Weekly Thoughts

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Eleanor Rigby

Who needs piano lessons?

We have been listening to the McCartney: A Life in Lyrics series in which Paul McCartney explores the inspiration behind his songwriting with poet Paul Muldoon.  In the Eleanor Rigby episode, McCartney discusses going to a traditional piano teacher as a child and finding the lessons uninteresting: 

McCartney: It just killed me. I couldn’t do it…. I [would think] I’ve heard better stuff than this on the radio.  This is not great, but okay, I’m sure we have to start here… and then she said homework.  Go home and learn.. and come back. And I was like I’ve got homework from school.  I don’t need your homework. 

In the early years of the Beatles, McCartney gave piano lessons another try but again, he found the structure and minutiae of the traditional lessons tedious and quickly abandoned them.  As it turns out, McCartney was not alone in his disdain for traditional musical training.  From the podcast: 

McCartney: Everyone in my generation, all of us groups, John, George, Paul and Ringo, Mick, Charlie… etc.. I don’t think any of us can read music.  And now I will teach a kid how to play the piano how we learned it and I will show them a couple of chords to get started on.  And if they’re musical, they’re off.  You get C, D minor, E minor, F, G, A minor and right there, that’s like most of the Beatles songs.  That’s more than you need to know.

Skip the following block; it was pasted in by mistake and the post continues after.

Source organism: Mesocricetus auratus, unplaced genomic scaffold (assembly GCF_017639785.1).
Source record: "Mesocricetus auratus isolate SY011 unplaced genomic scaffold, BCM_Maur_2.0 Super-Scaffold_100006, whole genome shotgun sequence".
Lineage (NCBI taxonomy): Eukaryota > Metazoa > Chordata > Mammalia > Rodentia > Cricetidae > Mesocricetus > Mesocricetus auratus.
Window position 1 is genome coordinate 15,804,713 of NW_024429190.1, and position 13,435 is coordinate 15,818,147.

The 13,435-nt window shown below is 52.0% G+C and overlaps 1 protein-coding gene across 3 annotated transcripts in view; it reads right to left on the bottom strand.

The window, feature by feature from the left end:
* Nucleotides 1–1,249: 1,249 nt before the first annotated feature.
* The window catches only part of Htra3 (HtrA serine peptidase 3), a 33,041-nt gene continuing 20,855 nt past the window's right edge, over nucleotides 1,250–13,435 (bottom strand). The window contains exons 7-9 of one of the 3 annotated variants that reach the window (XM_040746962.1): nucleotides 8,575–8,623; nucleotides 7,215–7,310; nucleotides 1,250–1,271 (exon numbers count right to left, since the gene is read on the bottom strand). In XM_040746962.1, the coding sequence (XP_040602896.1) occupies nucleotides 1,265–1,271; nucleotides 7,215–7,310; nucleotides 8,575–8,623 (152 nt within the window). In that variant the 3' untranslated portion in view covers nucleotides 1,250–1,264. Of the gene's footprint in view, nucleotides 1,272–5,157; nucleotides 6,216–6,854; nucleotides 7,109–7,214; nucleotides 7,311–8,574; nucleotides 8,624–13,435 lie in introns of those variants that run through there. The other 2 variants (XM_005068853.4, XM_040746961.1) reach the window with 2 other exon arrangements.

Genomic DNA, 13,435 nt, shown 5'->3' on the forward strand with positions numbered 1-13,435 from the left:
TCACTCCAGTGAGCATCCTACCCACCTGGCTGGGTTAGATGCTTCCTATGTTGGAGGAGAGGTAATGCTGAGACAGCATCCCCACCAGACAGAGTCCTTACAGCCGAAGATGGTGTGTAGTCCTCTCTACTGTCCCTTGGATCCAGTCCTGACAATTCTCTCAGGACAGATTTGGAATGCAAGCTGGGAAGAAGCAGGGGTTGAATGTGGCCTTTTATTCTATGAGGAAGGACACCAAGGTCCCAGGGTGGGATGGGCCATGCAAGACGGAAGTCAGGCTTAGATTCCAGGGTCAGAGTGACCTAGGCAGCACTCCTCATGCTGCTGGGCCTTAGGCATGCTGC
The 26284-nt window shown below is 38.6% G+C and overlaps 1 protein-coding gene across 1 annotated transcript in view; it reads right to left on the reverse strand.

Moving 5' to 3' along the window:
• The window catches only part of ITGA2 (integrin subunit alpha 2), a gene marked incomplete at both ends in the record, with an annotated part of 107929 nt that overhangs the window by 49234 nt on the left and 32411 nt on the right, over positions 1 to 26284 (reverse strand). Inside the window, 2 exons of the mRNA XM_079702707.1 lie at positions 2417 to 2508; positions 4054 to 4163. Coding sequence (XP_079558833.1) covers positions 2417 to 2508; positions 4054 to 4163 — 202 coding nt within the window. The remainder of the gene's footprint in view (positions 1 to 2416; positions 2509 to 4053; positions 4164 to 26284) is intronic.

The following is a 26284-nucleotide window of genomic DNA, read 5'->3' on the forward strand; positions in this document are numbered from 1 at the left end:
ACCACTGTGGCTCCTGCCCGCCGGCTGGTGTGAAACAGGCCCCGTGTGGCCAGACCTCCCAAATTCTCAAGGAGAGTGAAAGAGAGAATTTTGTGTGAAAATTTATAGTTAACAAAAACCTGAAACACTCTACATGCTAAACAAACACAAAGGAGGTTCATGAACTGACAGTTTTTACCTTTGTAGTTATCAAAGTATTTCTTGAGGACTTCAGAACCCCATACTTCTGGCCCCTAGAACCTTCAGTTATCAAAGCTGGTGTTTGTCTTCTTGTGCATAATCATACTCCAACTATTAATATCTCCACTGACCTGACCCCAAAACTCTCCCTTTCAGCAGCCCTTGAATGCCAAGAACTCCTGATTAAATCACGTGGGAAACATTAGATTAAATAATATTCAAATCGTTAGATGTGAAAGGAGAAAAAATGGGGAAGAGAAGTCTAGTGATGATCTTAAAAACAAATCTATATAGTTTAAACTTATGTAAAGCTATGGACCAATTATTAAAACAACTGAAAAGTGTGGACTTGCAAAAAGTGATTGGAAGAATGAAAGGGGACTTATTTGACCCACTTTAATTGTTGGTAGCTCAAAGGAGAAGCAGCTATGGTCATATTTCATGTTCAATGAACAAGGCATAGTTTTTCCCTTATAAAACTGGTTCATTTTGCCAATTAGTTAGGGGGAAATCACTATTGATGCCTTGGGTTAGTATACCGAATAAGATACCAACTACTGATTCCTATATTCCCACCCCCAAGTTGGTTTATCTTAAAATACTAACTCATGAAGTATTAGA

We were pretty surprised to learn that many musical greats could not read music.  They did, however, deeply understand the basics and trusted their instincts to iterate.  Their genius was in making those basic concepts their own, unbound by formal concepts; traditional training would have hampered their ultimate creativity.  

We speak with a lot of people who are intrigued with the idea of getting into small business.  Some of them are fed up with corporate bureaucracy; others want to feel they are having more of an impact; others simply want to live in a specific geographic area and are trying to figure out how to make it work.  Most of these conversations are great.  At times, however, we have noticed that some people seriously overthink the SMB opportunity. 

In our world of small business, we believe that a bias for action is rewarded.  If the leader isn’t going to make a decision and move forward, things stagnate quickly and deteriorate shortly thereafter.  Iteration and momentum matter.  We don’t have money to hire consultants; we don’t have time to spend weeks dithering about the minutiae; we don’t have the patience to talk about 0.5% probabilities.  We combine back-of-the-envelope math with common sense to make sure we are heading in (roughly) the right direction and then we get after it.  

In the SMB world, knowing C, D minor, E minor, F, G, and A minor is probably akin to understanding how unit economics and working capital impact your business and going from there.  The reality is that you don’t need a fancy MBA to do this work.  This week was a good reminder that many of the best entrepreneurs (like musicians) lack formal training.  While we’re sure McKinsey would be horrified, if McCartney can build Eleanor Rigby from one chord (E minor), maybe we’ll be OK too. 

Have a great week,

Your Chenmark Team

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